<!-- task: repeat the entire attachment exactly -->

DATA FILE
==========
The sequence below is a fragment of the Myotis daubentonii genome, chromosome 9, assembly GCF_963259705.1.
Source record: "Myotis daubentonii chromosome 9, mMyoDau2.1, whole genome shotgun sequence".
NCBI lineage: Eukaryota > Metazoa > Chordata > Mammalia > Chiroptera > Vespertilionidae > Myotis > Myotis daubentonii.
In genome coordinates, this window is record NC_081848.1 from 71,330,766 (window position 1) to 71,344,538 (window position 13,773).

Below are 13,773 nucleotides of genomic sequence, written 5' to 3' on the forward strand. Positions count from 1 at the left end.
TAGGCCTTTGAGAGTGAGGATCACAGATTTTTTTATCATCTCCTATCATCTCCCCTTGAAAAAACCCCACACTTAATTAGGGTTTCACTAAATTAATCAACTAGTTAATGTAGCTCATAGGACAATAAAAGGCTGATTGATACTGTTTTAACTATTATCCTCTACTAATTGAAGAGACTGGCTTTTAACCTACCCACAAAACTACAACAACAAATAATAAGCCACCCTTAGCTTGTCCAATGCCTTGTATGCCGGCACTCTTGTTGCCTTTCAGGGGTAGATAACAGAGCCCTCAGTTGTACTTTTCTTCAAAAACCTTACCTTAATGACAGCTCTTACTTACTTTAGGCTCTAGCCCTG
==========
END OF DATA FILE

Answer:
The sequence below is a fragment of the Myotis daubentonii genome, chromosome 9, assembly GCF_963259705.1.
Source record: "Myotis daubentonii chromosome 9, mMyoDau2.1, whole genome shotgun sequence".
NCBI lineage: Eukaryota > Metazoa > Chordata > Mammalia > Chiroptera > Vespertilionidae > Myotis > Myotis daubentonii.
In genome coordinates, this window is record NC_081848.1 from 71,330,766 (window position 1) to 71,344,538 (window position 13,773).

Below are 13,773 nucleotides of genomic sequence, written 5' to 3' on the forward strand. Positions count from 1 at the left end.
TAGGCCTTTGAGAGTGAGGATCACAGATTTTTTTATCATCTCCTATCATCTCCCCTTGAAAAAACCCCACACTTAATTAGGGTTTCACTAAATTAATCAACTAGTTAATGTAGCTCATAGGACAATAAAAGGCTGATTGATACTGTTTTAACTATTATCCTCTACTAATTGAAGAGACTGGCTTTTAACCTACCCACAAAACTACAACAACAAATAATAAGCCACCCTTAGCTTGTCCAATGCCTTGTATGCCGGCACTCTTGTTGCCTTTCAGGGGTAGATAACAGAGCCCTCAGTTGTACTTTTCTTCAAAAACCTTACCTTAATGACAGCTCTTACTTACTTTAGGCTCTAGCCCTG